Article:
Firefox Suggest puts contextual ads in the search bar

JC Torres - Oct 8, 2021, 12:51am CDT
Firefox Suggest puts contextual ads in the search bar

As a non-profit organization, Mozilla has always had the problem of finding ways to keep the lights on. Like many Web companies, it tried to resort to some form of advertisement in order to bring in some revenue to support the development of Firefox, among other things. Those efforts never sat well with Firefox’s more privacy-minded users, and some have either been removed or remained in seclusion. This latest attempt might fall by the wayside as well, but, at least for now, you can still turn off these Firefox search bar ads until it gets removed completely.

The latest “feature” masquerades as the same kind of search suggestions that other browsers offer the moment you start typing something in the search bar. The difference is that Firefox Suggest also includes suggestions that come from Mozilla’s “partners.” This is, of course, just a nicer term for advertisers that share some ad-driven profit with Mozilla in exchange for a spot on those suggestions.

Naturally, that raises some privacy red flags, but Mozilla assures that it doesn’t collect anything it doesn’t already collect anyway. Before Firefox 92, it was already looking into your browsing history, bookmarks, and open tabs to offer non-sponsored search suggestions. No new kind of data is collected for Firefox Suggest, but you do have to allow Firefox to collect those in the first place, at least if you want to see those sponsored suggestions.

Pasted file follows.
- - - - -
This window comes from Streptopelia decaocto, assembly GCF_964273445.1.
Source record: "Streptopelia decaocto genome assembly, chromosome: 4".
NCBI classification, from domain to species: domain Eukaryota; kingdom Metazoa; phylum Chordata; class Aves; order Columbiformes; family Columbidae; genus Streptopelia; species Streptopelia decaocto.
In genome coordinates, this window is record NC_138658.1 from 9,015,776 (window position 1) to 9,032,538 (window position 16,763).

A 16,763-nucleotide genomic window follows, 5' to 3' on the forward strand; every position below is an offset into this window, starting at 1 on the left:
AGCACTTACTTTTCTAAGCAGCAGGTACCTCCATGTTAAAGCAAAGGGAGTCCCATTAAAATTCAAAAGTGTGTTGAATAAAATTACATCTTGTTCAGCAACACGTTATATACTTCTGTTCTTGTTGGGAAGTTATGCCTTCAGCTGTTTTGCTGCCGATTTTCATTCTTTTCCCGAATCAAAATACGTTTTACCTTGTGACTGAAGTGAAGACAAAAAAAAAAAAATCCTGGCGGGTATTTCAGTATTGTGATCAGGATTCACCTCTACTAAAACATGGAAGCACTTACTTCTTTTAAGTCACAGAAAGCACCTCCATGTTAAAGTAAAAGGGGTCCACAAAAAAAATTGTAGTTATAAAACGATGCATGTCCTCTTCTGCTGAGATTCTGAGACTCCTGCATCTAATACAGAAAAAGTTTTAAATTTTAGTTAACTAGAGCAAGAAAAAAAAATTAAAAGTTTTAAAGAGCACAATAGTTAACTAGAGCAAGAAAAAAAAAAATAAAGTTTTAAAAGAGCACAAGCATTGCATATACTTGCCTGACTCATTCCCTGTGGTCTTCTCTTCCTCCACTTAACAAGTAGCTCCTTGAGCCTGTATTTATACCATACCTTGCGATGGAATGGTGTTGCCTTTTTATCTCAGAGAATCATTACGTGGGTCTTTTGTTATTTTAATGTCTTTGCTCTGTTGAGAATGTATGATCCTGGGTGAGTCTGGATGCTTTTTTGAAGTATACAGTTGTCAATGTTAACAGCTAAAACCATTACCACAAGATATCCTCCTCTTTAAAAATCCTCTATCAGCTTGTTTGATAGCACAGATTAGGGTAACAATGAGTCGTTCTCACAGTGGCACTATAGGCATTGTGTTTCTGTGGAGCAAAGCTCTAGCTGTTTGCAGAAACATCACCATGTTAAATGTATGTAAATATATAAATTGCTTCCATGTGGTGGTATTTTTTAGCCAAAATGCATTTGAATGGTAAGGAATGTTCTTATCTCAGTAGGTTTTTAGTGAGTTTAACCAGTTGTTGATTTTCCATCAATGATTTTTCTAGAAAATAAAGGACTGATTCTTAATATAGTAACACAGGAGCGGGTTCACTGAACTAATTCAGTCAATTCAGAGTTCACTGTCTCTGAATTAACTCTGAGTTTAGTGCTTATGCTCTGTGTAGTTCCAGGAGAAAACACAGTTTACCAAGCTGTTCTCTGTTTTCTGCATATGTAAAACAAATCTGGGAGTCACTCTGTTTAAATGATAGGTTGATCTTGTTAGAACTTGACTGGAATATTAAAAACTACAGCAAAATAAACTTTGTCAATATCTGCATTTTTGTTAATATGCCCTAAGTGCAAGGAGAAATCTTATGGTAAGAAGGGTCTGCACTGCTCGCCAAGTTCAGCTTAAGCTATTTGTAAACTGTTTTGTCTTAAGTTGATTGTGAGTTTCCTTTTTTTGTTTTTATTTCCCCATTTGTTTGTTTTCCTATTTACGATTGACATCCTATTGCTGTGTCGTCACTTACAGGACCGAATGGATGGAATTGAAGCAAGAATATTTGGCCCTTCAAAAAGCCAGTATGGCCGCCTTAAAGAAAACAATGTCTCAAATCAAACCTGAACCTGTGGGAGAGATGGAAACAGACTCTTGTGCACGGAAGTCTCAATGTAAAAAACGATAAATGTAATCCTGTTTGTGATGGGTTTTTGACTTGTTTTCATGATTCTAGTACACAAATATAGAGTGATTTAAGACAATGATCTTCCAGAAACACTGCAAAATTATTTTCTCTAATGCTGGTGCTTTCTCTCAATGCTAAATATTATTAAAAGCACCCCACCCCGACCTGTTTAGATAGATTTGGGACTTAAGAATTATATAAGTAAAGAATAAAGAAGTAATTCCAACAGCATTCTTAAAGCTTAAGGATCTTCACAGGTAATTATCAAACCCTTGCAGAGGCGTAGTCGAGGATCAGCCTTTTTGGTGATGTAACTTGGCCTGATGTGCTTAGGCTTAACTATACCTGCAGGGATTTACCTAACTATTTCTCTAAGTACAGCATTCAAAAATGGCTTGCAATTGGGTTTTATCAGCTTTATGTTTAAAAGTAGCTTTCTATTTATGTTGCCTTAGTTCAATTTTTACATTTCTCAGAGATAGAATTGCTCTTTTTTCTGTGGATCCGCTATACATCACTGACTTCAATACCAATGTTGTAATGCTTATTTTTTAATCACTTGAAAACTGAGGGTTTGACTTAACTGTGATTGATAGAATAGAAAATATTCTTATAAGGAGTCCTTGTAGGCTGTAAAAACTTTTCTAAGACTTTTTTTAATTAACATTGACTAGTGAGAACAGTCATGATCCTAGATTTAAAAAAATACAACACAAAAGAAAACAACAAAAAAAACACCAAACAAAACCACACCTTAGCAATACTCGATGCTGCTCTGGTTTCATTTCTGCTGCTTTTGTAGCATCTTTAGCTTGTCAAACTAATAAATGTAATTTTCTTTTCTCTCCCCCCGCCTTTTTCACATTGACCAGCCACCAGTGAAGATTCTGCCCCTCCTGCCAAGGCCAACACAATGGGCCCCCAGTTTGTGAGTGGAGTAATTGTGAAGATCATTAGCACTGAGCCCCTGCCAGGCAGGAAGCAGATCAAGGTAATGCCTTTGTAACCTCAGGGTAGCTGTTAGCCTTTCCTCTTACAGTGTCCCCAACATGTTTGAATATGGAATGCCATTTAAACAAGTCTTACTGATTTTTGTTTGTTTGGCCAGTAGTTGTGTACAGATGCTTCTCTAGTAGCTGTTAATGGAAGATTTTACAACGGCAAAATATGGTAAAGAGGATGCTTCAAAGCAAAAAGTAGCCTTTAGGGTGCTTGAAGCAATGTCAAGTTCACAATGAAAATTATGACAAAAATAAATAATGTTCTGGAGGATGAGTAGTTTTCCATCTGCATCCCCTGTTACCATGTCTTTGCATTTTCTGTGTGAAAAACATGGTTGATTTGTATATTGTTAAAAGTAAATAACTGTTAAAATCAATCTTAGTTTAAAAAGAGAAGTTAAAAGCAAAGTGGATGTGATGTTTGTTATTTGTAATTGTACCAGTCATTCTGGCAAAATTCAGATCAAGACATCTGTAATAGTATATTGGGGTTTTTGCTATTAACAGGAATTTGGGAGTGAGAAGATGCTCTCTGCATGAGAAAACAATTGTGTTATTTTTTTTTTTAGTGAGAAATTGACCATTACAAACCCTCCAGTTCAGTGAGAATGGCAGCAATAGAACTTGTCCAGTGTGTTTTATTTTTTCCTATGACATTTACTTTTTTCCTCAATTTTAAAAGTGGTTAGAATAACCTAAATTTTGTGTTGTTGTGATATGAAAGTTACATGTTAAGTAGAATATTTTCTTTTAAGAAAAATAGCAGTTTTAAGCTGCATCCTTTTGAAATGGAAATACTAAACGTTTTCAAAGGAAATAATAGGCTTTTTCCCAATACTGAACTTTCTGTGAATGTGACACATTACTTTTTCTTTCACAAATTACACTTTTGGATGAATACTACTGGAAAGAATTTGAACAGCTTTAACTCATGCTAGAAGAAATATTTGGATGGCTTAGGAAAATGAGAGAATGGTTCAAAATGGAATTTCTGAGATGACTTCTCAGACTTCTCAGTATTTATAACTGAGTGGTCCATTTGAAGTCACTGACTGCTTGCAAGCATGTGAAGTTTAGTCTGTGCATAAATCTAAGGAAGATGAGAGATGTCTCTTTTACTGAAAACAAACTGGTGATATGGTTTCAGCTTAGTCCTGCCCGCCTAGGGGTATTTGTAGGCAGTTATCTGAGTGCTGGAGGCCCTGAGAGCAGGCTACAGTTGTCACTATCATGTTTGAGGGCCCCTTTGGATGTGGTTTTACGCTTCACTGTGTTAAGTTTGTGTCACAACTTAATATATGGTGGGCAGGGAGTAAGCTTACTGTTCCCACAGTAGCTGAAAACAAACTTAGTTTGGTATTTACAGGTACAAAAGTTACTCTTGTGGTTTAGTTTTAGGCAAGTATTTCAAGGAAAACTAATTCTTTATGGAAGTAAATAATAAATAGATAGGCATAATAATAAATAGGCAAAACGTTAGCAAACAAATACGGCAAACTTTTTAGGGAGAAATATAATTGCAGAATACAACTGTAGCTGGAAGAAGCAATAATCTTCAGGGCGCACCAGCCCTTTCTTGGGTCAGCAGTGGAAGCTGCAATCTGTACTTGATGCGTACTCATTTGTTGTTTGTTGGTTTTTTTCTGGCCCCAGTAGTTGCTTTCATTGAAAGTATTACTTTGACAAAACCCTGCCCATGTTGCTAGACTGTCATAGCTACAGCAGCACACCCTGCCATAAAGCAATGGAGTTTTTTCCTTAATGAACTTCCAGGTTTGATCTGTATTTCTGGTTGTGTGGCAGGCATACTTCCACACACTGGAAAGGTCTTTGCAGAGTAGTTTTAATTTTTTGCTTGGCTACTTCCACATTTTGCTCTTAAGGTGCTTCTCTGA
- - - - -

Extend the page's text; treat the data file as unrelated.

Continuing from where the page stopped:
The other big question, however, is what data Mozilla sends back to those advertisers. Mozilla promises that it only sends the search query and what you click on to its partners and only through a Mozilla-owned proxy service. No personally identifiable information is ever sent, the organization says, and it only really kicks in if you actually click on a suggestion.

It all boils down to whether you trust the advertising partner that Mozilla trusts to handle potentially sensitive information. Of course, you can also opt out of this new feature, and Firefox will ask you about your preference the first time you launch Firefox version 92. It’s uncertain how long before user backlash forces Mozilla again into a corner, though supporters might want to keep the feature enabled to help keep the organization afloat.


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